Cultural Difference

Published: 2021-07-01 07:56:17
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Category: Cultural Differences

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In the past, I had interviewed several Iraqi locals that I worked with during my time in their country. The awareness of cultural rules that were presented for us to provide integration into their country was lacking in many areas, including the nonverbal rules that varied greatly from the more “free” American style. First, the shaking of hands, which in America is almost always considered the norm for meeting and greeting. While there are no differences in the actual contact, there is not the immediate shaking of hands that occurs in American society.
Hand shaking will usually only occur, initially, amongst leaders or spokesmen for a group. This is also done more as an understanding; similar to the custom of “shaking on it” that is less commonplace in today’s society. Another custom in America is the constant eye contact, or staring, that occurs as an indication of attention being provided to the speaker. In Iraq, eye contact is acceptable amongst two individuals during private conversation, but the requirement to maintain eye contact does not extend beyond.
It is considered a requirement that activity continue during conversation, and it is not rude for one person to talk constantly while others are working and not making any verbal or nonverbal confirmations that they are listening. A third interesting custom in Iraq is that of time. I worked with a crew of 10 men who were from the local village and came to work each day for the Army. These 10 explained that time is a definite in their culture. If someone says they will do something, it will either include a time or not, as opposed to Americans who indicate “maybe, soon or sometime. This definitive culture is because of religious tenets that dictate when things will occur in their country. Meal times occur at a given interval, prayer times also, while work does not require certain times to be performed. The difference with work hours is the establishment of verbal contracts, as we label the action, in which times are specified, and those are the times. Working past this time is a personal choice, and those that do not put in “overtime” are in no way chastised or considered lazy.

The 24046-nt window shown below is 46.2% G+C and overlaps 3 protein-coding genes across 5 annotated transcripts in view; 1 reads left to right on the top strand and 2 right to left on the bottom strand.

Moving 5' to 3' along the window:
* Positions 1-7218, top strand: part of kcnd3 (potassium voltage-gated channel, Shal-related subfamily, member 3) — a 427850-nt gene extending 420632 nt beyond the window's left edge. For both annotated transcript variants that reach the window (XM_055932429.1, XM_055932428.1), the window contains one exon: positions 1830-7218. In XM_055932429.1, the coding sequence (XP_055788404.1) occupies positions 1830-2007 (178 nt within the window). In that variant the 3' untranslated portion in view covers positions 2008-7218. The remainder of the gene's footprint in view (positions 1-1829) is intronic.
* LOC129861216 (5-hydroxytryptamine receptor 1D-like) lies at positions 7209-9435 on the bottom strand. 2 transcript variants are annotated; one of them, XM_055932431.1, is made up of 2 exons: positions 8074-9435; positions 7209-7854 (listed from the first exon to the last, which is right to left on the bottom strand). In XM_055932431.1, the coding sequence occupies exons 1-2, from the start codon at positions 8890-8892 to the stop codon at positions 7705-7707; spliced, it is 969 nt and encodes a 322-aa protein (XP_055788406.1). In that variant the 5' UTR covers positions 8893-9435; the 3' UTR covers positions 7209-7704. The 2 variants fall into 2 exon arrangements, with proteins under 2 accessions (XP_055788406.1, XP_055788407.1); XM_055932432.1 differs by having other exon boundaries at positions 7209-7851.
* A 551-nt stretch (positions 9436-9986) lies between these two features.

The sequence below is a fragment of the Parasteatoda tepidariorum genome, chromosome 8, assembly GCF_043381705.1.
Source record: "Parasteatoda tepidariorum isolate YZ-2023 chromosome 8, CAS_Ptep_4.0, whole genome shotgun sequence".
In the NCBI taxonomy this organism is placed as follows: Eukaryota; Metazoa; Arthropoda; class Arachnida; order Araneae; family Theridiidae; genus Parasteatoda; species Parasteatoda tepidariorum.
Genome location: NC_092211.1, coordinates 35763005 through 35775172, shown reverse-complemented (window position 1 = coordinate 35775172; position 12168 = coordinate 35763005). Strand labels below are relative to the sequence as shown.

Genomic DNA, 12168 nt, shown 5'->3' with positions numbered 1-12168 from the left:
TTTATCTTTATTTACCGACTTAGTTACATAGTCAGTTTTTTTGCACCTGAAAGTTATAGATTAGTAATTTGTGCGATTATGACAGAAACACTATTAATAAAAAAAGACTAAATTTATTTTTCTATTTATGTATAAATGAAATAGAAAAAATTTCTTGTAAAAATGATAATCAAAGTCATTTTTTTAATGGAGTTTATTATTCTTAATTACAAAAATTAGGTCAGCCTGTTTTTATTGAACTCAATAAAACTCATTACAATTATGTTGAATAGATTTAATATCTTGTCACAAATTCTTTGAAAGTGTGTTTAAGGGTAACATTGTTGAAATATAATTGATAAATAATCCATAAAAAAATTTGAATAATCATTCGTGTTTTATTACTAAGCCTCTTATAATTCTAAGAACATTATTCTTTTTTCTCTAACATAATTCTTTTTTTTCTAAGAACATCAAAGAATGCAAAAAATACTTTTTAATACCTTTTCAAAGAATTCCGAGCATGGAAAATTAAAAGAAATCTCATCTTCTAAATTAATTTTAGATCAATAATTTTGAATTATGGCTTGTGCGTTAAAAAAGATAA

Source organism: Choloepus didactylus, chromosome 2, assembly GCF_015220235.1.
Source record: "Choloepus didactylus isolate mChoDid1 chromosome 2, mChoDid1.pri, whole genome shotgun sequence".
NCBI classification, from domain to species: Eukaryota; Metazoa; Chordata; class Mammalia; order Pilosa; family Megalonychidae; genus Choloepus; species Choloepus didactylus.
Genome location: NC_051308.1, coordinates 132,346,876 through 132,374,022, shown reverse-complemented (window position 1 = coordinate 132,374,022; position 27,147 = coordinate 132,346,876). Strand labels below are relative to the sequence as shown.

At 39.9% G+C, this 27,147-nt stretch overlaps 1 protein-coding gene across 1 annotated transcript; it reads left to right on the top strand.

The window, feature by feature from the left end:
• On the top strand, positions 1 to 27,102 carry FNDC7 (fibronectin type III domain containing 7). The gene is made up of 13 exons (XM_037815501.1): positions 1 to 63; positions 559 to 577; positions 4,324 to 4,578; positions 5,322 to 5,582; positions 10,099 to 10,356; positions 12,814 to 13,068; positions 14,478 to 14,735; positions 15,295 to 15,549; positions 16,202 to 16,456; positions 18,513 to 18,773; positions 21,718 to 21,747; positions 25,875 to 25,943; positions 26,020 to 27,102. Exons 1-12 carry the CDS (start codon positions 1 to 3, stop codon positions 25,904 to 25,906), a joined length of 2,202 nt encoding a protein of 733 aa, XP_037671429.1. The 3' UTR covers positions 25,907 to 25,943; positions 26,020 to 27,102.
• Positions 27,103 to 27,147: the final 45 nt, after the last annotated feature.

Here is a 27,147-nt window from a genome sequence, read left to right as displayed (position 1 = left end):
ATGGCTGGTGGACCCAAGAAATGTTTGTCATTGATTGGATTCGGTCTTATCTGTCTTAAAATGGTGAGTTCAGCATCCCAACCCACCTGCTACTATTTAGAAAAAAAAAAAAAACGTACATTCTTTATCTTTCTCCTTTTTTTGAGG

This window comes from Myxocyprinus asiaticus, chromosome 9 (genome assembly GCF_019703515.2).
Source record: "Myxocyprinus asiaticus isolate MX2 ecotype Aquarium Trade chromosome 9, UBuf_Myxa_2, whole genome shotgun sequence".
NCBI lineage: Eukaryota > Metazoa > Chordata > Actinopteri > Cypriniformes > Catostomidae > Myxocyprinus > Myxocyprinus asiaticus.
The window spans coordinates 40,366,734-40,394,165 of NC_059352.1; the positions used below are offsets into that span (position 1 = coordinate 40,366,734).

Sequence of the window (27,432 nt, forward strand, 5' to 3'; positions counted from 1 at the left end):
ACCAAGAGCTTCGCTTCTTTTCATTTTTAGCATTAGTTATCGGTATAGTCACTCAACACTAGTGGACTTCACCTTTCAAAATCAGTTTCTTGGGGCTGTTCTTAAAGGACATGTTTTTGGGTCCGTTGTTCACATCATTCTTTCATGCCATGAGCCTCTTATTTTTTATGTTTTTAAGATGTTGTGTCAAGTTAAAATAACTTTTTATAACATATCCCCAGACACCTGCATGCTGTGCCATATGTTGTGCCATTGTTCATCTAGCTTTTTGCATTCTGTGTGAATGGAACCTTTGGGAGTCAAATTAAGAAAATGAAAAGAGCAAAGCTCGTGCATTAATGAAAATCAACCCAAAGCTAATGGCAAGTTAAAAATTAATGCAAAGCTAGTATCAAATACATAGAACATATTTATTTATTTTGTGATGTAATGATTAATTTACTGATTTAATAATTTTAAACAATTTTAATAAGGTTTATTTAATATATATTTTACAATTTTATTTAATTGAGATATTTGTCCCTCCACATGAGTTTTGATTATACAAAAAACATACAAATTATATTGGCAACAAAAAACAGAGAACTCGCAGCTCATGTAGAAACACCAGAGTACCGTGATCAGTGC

The same standard is held regarding start times, and they will be an hour early if there is any indication that arriving at their agreed location will delay them working. This level of personal dedication to their culture, and their willingness to self-regulate their behaviors borders on fanaticism, by American standards, yet provides the same group benefits to them that we American individuals seek for ourselves. i. e. No one gets “sold for a goat” because someone will provide everyone the goat. Adler, Rosenfeld and Proctor II. Interplay: The Process of Interpersonal Communication, 11th ed. New York: Oxford University Press, 2010.

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